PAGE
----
The pandemic has pushed digitization from a “nice to have” to a “have to have” for consumers all over the world and across all age demographics.
But as Karen Webster noted in a recent On the Agenda conversation with a panel of industry experts, a funny thing happened to consumers on their way to the digital forum. Digitization shifted from something they had to do to something they wanted to do, and their preferences began to shift to businesses that could do digital better.
Webster told panelists that that leads to an obvious question: On a scale of one to five, how close are financial institutions (FIs) getting to actually helping consumers on their journeys to digital-first lifestyles?
The panel — Ondot CEO Vaduvur "VB" Bharghavan; Doug Brown, senior vice president and general manager of digital banking at NCR; PSCU CEO Chuck Fagan; and Scott Zimmer, executive vice president, innovation and experience design officer and head of venture investing at Truist — said that’s hard to answer. While no one gave FIs the lowest possible score of a one, most only gave the industry a two or three.
NCR’s Brown broke his answer into two parts — “digital” and “digital first.”
“On digital, I think we've arrived in that we're doing strongly in the digital domain,” he said. “So, I'm going to give us a four for that traditional digital self-service, end to end on the whole. Then when you get into digital first and where we're combining those things of what we'd like to describe as ‘phy-gital’ into digital, that's where we're not doing as strongly. That's a 2.75 to three, because that part is much more complex. You've got to unwire the whole enterprise — both its technology stack and its culture.”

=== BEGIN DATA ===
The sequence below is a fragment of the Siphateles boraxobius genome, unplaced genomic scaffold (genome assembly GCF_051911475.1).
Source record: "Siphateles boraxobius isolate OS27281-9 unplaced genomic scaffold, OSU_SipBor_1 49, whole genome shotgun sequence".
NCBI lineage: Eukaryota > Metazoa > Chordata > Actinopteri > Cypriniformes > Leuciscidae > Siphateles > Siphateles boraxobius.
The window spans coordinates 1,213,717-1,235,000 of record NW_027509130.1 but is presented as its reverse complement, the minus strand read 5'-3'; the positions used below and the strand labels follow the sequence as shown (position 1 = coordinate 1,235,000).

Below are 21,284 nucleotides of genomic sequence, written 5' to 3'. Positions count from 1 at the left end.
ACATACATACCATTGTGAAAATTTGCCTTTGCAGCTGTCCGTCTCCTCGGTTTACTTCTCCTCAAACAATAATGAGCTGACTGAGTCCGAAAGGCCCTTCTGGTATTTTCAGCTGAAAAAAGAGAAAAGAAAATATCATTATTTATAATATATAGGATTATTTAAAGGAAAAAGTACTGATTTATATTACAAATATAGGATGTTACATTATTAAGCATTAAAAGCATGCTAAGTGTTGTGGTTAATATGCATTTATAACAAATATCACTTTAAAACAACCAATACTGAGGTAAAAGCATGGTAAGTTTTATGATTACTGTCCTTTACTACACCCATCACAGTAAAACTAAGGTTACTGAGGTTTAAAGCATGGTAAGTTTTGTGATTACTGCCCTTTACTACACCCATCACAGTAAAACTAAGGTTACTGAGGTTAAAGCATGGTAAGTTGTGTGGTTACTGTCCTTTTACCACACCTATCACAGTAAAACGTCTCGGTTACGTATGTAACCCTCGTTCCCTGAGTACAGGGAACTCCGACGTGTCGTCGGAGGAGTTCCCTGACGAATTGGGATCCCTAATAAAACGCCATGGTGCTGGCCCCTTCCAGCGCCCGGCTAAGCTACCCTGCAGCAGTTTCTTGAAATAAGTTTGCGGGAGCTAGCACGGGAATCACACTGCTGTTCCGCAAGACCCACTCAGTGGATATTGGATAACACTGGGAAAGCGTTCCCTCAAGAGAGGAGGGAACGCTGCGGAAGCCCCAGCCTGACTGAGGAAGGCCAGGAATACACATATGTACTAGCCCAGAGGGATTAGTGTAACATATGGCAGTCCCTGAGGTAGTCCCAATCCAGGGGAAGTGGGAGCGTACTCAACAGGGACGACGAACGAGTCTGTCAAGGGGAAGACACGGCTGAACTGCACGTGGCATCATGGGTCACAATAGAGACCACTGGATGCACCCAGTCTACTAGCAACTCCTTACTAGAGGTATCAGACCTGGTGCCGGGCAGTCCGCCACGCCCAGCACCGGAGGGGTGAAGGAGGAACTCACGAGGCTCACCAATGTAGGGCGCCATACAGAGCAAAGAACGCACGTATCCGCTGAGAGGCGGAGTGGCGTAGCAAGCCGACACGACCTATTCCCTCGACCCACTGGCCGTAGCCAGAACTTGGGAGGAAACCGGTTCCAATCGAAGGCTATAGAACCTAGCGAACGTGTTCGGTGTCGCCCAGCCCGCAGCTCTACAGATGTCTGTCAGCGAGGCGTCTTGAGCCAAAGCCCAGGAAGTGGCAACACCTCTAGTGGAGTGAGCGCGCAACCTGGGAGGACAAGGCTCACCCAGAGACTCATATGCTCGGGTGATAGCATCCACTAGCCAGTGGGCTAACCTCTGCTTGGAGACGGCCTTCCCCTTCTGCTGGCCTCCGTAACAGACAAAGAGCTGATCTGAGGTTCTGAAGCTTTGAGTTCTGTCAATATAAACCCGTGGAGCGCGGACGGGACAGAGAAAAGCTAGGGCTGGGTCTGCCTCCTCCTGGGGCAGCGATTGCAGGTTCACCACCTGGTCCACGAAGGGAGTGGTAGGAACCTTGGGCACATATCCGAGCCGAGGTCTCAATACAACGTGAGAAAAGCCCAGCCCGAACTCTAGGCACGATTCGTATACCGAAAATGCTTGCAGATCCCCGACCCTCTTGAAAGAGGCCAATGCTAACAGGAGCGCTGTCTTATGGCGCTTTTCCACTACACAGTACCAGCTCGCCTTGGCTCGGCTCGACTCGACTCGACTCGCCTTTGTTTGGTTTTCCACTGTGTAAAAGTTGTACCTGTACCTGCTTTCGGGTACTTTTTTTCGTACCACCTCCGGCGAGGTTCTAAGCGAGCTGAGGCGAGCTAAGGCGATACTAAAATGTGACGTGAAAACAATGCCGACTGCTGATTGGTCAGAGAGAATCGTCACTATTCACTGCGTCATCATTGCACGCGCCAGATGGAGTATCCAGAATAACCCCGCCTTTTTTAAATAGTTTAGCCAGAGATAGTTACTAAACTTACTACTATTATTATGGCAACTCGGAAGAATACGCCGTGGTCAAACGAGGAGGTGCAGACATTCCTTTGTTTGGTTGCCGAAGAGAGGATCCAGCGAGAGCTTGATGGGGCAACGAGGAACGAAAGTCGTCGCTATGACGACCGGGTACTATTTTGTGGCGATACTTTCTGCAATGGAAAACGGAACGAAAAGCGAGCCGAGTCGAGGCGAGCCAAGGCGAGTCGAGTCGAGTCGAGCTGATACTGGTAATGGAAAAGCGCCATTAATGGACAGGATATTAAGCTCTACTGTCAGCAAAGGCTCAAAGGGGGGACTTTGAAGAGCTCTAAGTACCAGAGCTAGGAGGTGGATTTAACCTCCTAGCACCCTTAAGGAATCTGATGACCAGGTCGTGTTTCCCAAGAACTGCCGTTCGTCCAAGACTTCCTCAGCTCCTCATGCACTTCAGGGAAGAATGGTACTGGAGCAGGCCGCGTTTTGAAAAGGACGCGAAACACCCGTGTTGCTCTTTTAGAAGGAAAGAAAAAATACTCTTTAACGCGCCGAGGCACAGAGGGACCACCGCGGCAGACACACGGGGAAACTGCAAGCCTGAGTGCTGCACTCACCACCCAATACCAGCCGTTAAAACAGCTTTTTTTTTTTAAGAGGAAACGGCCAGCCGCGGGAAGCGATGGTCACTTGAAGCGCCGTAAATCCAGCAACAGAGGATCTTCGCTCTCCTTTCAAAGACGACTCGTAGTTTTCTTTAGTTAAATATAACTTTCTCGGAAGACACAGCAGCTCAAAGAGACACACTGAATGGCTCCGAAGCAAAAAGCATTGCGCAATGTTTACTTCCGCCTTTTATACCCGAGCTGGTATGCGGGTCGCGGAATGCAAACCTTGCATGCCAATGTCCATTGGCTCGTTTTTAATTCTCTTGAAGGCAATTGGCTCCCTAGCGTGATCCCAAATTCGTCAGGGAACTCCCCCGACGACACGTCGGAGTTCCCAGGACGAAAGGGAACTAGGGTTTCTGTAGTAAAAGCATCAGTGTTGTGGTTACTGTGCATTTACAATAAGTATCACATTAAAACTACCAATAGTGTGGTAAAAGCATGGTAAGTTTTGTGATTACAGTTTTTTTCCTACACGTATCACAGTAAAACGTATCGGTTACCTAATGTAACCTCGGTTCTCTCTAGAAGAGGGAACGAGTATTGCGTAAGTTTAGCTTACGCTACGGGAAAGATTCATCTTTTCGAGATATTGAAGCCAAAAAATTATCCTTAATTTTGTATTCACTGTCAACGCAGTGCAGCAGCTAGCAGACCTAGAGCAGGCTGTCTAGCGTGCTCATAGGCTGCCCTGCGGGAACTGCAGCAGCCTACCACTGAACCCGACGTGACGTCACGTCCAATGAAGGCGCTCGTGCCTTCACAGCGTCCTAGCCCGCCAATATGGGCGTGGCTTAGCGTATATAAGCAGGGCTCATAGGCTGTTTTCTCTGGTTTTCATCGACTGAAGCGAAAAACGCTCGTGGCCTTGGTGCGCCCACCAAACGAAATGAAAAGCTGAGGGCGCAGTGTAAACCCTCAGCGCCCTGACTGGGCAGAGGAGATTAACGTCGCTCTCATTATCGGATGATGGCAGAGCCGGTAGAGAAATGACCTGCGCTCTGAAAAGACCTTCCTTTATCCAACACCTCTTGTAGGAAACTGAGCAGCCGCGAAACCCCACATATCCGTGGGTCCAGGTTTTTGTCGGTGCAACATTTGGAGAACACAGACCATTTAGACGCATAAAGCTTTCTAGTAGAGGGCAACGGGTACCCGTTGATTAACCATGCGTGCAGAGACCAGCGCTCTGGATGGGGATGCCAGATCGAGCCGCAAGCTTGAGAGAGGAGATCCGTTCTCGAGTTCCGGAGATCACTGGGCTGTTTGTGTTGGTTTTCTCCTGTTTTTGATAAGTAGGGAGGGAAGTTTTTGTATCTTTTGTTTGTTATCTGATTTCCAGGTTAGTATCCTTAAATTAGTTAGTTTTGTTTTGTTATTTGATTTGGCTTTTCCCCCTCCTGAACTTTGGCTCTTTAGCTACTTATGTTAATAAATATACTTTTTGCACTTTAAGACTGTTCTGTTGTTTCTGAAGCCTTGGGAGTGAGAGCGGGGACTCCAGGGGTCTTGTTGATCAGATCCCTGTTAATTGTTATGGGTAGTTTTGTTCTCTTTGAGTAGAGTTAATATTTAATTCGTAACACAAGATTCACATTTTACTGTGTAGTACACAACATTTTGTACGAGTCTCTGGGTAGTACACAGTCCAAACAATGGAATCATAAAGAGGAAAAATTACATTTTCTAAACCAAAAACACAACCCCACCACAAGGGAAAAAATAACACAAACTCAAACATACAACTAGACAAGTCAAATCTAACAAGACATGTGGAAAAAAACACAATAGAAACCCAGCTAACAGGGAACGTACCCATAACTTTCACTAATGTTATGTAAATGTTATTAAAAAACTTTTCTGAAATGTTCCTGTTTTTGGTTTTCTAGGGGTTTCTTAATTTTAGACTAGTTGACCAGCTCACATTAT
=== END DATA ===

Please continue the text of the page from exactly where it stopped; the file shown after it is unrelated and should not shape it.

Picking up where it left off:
The panel said you then have to rebuild the enterprise into something that not only does more than it does today with digital delivery, but also expands the purview of what can be done and expected among consumers.
Panelists said we’ve seen green shoots of that enhanced digital-first experience with things like the Apple Card and Venmo’s soon-to-be-released card. But PSCU’s Fagan said making those upgraded experiences truly ubiquitous will be a longer, more-complicated effort.
“If we fixed things to the degree we can solve for 90 percent of use cases, the reality is that’s not good enough,” he said. “The digital solutions have been ubiquitous. We have got to solve for 100 percent of use-case scenarios of the journey. I think it's a great challenge and it's got to be paced as financial institutions, in some cases, are working with four generations of consumers they're catering to. Getting the teenager to come along on that journey is very different than getting our fathers on board.”
But panelists added that it’s a journey that consumers will take — and if anything, are picking up speed on — whether FIs meet customers’ needs or not. The group agreed that whether FIs ever get to a perfect five rating when it comes to digital-first service is uncertain, but the journey has become mission critical.
Customer Demands Are A Moving Target
Still, Fagan added that the more that digitization advances, the more demanding customers will become.
“I don't know that a five is even possible,” he said.
Ondot’s VB agreed, noting that what we perceive a five as today might be less than that in a few years as technology advances and our perception of what’s possible expands.